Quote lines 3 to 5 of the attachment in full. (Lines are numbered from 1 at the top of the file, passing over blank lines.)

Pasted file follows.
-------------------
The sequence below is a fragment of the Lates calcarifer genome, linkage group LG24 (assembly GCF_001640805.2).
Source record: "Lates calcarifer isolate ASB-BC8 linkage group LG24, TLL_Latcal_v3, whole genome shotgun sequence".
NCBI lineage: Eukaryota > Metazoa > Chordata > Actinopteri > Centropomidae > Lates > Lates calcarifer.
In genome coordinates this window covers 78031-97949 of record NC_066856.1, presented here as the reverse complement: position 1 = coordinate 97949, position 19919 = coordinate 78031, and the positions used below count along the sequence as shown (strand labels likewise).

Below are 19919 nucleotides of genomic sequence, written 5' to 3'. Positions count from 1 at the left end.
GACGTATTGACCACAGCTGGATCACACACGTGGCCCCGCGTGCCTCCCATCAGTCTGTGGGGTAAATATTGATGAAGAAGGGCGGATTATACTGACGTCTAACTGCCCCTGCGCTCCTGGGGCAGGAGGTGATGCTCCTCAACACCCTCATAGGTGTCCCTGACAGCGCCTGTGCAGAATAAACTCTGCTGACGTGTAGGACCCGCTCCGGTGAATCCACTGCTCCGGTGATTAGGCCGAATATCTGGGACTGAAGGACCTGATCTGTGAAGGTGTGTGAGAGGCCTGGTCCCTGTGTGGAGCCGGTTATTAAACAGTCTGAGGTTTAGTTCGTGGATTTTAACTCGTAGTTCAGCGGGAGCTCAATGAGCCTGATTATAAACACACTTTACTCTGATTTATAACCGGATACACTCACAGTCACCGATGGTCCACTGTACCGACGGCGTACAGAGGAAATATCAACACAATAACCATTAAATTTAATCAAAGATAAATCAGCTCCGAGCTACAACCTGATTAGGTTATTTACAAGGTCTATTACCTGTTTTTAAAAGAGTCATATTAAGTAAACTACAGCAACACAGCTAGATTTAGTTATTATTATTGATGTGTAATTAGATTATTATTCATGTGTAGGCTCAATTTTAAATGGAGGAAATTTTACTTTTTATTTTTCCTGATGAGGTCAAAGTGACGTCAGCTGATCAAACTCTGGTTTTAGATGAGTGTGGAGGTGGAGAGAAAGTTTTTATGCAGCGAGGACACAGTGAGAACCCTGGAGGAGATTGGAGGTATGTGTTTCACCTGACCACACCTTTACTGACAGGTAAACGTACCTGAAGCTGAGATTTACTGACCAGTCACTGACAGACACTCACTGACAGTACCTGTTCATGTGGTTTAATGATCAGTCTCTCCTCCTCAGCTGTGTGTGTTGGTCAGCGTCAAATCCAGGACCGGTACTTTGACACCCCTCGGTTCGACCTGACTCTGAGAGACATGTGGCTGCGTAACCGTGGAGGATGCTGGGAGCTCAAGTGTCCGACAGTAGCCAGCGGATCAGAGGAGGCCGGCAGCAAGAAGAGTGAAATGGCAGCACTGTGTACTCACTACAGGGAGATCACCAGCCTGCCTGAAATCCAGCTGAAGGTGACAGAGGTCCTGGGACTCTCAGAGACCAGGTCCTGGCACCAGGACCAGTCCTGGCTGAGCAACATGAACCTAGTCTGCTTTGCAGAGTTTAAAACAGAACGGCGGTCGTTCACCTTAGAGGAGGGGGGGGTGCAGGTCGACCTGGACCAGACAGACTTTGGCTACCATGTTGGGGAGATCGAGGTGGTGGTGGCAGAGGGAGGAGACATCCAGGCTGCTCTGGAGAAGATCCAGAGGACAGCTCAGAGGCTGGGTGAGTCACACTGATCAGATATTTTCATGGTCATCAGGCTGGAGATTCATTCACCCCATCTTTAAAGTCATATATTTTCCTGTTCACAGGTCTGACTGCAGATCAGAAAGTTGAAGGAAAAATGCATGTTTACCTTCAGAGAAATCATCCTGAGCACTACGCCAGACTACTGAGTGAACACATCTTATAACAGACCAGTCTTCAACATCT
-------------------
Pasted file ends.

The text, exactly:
NCBI lineage: Eukaryota > Metazoa > Chordata > Actinopteri > Centropomidae > Lates > Lates calcarifer.
In genome coordinates this window covers 78031-97949 of record NC_066856.1, presented here as the reverse complement: position 1 = coordinate 97949, position 19919 = coordinate 78031, and the positions used below count along the sequence as shown (strand labels likewise).

Below are 19919 nucleotides of genomic sequence, written 5' to 3'. Positions count from 1 at the left end.